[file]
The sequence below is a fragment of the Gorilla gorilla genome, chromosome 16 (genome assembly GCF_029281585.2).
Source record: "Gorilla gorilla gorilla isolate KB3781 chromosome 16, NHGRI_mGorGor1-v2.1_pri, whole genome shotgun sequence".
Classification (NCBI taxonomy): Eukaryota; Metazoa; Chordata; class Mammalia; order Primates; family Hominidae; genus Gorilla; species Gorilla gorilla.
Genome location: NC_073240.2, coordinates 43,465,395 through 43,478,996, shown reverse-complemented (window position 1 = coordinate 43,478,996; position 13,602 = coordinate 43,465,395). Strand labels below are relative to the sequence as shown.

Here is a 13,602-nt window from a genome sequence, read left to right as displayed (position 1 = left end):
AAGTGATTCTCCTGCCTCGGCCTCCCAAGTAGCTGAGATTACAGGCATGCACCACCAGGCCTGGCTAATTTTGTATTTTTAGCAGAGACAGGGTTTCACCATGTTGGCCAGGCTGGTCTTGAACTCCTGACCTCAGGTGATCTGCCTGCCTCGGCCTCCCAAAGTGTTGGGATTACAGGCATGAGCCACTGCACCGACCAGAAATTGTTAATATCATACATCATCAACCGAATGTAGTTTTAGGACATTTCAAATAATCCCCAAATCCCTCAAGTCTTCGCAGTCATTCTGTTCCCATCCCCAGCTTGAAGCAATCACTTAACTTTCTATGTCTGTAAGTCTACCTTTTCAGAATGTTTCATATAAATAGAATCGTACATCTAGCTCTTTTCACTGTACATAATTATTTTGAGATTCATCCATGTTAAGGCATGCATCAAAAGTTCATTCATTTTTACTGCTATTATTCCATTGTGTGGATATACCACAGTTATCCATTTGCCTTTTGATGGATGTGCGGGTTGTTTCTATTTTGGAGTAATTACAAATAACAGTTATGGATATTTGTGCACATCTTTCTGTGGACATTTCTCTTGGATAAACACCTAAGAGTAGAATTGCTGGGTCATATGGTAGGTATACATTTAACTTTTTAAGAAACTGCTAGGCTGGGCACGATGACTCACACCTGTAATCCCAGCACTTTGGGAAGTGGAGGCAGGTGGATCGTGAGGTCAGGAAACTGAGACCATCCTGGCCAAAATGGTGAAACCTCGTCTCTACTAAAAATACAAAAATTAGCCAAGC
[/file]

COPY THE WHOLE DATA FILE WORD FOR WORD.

The sequence below is a fragment of the Gorilla gorilla genome, chromosome 16 (genome assembly GCF_029281585.2).
Source record: "Gorilla gorilla gorilla isolate KB3781 chromosome 16, NHGRI_mGorGor1-v2.1_pri, whole genome shotgun sequence".
Classification (NCBI taxonomy): Eukaryota; Metazoa; Chordata; class Mammalia; order Primates; family Hominidae; genus Gorilla; species Gorilla gorilla.
Genome location: NC_073240.2, coordinates 43,465,395 through 43,478,996, shown reverse-complemented (window position 1 = coordinate 43,478,996; position 13,602 = coordinate 43,465,395). Strand labels below are relative to the sequence as shown.

Here is a 13,602-nt window from a genome sequence, read left to right as displayed (position 1 = left end):
AAGTGATTCTCCTGCCTCGGCCTCCCAAGTAGCTGAGATTACAGGCATGCACCACCAGGCCTGGCTAATTTTGTATTTTTAGCAGAGACAGGGTTTCACCATGTTGGCCAGGCTGGTCTTGAACTCCTGACCTCAGGTGATCTGCCTGCCTCGGCCTCCCAAAGTGTTGGGATTACAGGCATGAGCCACTGCACCGACCAGAAATTGTTAATATCATACATCATCAACCGAATGTAGTTTTAGGACATTTCAAATAATCCCCAAATCCCTCAAGTCTTCGCAGTCATTCTGTTCCCATCCCCAGCTTGAAGCAATCACTTAACTTTCTATGTCTGTAAGTCTACCTTTTCAGAATGTTTCATATAAATAGAATCGTACATCTAGCTCTTTTCACTGTACATAATTATTTTGAGATTCATCCATGTTAAGGCATGCATCAAAAGTTCATTCATTTTTACTGCTATTATTCCATTGTGTGGATATACCACAGTTATCCATTTGCCTTTTGATGGATGTGCGGGTTGTTTCTATTTTGGAGTAATTACAAATAACAGTTATGGATATTTGTGCACATCTTTCTGTGGACATTTCTCTTGGATAAACACCTAAGAGTAGAATTGCTGGGTCATATGGTAGGTATACATTTAACTTTTTAAGAAACTGCTAGGCTGGGCACGATGACTCACACCTGTAATCCCAGCACTTTGGGAAGTGGAGGCAGGTGGATCGTGAGGTCAGGAAACTGAGACCATCCTGGCCAAAATGGTGAAACCTCGTCTCTACTAAAAATACAAAAATTAGCCAAGC